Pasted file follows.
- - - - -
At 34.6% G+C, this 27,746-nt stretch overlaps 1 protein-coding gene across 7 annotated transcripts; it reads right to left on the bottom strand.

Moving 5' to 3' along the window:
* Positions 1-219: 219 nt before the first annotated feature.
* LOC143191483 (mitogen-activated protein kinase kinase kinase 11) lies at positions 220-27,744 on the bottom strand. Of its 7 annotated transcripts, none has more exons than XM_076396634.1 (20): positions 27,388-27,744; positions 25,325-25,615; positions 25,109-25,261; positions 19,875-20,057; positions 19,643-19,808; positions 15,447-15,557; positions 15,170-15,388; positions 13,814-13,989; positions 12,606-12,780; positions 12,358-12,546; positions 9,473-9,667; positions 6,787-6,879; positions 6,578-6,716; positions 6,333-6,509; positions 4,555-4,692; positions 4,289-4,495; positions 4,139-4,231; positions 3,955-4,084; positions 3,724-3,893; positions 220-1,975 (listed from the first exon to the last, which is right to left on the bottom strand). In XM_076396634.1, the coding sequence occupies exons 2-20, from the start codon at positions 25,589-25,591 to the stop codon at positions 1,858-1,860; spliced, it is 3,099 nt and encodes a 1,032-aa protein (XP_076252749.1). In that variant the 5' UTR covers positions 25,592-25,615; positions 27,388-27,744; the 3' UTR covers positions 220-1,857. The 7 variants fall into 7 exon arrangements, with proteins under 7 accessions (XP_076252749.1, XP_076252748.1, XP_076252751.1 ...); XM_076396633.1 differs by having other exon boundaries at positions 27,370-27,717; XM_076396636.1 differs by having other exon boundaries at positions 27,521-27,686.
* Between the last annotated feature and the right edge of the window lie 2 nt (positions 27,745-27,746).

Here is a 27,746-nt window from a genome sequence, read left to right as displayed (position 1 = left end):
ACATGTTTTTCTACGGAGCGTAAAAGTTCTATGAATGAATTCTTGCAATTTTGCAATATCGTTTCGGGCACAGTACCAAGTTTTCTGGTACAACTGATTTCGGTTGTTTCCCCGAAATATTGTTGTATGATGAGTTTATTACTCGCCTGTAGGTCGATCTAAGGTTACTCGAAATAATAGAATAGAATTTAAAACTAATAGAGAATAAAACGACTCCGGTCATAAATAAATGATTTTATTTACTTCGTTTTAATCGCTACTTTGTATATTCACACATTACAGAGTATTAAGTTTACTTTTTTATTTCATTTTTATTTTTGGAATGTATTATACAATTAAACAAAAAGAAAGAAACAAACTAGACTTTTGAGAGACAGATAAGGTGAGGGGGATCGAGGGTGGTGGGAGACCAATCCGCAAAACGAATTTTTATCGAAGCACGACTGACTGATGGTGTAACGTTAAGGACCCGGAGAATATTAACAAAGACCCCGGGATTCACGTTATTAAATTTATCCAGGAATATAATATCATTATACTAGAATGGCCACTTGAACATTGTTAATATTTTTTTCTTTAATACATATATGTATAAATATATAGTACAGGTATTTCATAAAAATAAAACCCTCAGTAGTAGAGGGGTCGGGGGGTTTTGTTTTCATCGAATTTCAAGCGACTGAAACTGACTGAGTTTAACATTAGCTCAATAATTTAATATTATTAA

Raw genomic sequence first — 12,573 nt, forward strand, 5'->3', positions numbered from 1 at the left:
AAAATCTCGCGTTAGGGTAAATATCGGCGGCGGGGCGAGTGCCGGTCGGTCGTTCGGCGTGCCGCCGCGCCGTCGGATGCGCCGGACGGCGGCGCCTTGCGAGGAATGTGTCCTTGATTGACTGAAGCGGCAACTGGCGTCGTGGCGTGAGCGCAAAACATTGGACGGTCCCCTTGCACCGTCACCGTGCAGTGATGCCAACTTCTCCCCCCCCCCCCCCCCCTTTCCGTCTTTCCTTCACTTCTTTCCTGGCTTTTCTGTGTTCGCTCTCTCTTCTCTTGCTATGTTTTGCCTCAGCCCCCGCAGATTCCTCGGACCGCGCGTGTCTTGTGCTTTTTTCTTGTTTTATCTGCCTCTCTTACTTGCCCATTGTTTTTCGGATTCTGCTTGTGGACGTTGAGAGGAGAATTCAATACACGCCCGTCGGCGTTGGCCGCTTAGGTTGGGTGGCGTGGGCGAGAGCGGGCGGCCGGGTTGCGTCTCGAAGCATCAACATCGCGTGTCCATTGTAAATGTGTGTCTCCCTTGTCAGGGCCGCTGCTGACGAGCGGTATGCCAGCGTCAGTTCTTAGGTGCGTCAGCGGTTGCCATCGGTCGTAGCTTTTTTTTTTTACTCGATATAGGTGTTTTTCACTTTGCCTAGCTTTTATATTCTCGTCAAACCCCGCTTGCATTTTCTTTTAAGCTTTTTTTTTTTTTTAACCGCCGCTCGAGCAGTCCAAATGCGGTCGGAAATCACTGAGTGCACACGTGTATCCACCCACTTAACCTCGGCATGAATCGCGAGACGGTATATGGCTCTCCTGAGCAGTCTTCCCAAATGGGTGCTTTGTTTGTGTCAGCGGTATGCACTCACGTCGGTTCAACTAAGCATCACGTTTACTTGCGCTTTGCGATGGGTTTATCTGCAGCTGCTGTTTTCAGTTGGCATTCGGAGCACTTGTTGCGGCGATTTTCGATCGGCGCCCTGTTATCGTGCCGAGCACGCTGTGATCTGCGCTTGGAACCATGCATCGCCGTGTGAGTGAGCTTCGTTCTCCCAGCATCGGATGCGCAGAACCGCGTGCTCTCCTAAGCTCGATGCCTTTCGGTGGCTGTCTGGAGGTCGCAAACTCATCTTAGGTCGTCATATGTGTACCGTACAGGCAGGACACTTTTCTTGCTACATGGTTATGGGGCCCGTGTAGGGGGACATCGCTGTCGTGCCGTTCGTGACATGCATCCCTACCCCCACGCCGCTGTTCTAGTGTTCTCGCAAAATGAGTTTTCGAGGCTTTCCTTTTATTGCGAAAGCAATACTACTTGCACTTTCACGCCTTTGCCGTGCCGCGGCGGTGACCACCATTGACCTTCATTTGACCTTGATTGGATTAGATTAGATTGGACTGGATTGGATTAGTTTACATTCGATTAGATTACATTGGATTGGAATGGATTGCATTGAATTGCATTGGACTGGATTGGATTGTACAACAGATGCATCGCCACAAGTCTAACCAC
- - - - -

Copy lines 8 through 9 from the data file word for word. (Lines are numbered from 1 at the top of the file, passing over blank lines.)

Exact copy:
Raw genomic sequence first — 12,573 nt, forward strand, 5'->3', positions numbered from 1 at the left:
AAAATCTCGCGTTAGGGTAAATATCGGCGGCGGGGCGAGTGCCGGTCGGTCGTTCGGCGTGCCGCCGCGCCGTCGGATGCGCCGGACGGCGGCGCCTTGCGAGGAATGTGTCCTTGATTGACTGAAGCGGCAACTGGCGTCGTGGCGTGAGCGCAAAACATTGGACGGTCCCCTTGCACCGTCACCGTGCAGTGATGCCAACTTCTCCCCCCCCCCCCCCCCCTTTCCGTCTTTCCTTCACTTCTTTCCTGGCTTTTCTGTGTTCGCTCTCTCTTCTCTTGCTATGTTTTGCCTCAGCCCCCGCAGATTCCTCGGACCGCGCGTGTCTTGTGCTTTTTTCTTGTTTTATCTGCCTCTCTTACTTGCCCATTGTTTTTCGGATTCTGCTTGTGGACGTTGAGAGGAGAATTCAATACACGCCCGTCGGCGTTGGCCGCTTAGGTTGGGTGGCGTGGGCGAGAGCGGGCGGCCGGGTTGCGTCTCGAAGCATCAACATCGCGTGTCCATTGTAAATGTGTGTCTCCCTTGTCAGGGCCGCTGCTGACGAGCGGTATGCCAGCGTCAGTTCTTAGGTGCGTCAGCGGTTGCCATCGGTCGTAGCTTTTTTTTTTTACTCGATATAGGTGTTTTTCACTTTGCCTAGCTTTTATATTCTCGTCAAACCCCGCTTGCATTTTCTTTTAAGCTTTTTTTTTTTTTTAACCGCCGCTCGAGCAGTCCAAATGCGGTCGGAAATCACTGAGTGCACACGTGTATCCACCCACTTAACCTCGGCATGAATCGCGAGACGGTATATGGCTCTCCTGAGCAGTCTTCCCAAATGGGTGCTTTGTTTGTGTCAGCGGTATGCACTCACGTCGGTTCAACTAAGCATCACGTTTACTTGCGCTTTGCGATGGGTTTATCTGCAGCTGCTGTTTTCAGTTGGCATTCGGAGCACTTGTTGCGGCGATTTTCGATCGGCGCCCTGTTATCGTGCCGAGCACGCTGTGATCTGCGCTTGGAACCATGCATCGCCGTGTGAGTGAGCTTCGTTCTCCCAGCATCGGATGCGCAGAACCGCGTGCTCTCCTAAGCTCGATGCCTTTCGGTGGCTGTCTGGAGGTCGCAAACTCATCTTAGGTCGTCATATGTGTACCGTACAGGCAGGACACTTTTCTTGCTACATGGTTATGGGGCCCGTGTAGGGGGACATCGCTGTCGTGCCGTTCGTGACATGCATCCCTACCCCCACGCCGCTGTTCTAGTGTTCTCGCAAAATGAGTTTTCGAGGCTTTCCTTTTATTGCGAAAGCAATACTACTTGCACTTTCACGCCTTTGCCGTGCCGCGGCGGTGACCACCATTGACCTTCATTTGACCTTGATTGGATTAGATTAGATTGGACTGGATTGGATTAGTTTACATTCGATTAGATTACATTGGATTGGAATGGATTGCATTGAATTGCATTGGACTGGATTGGATTGTACAACAGATGCATCGCCACAAGTCTAACCAC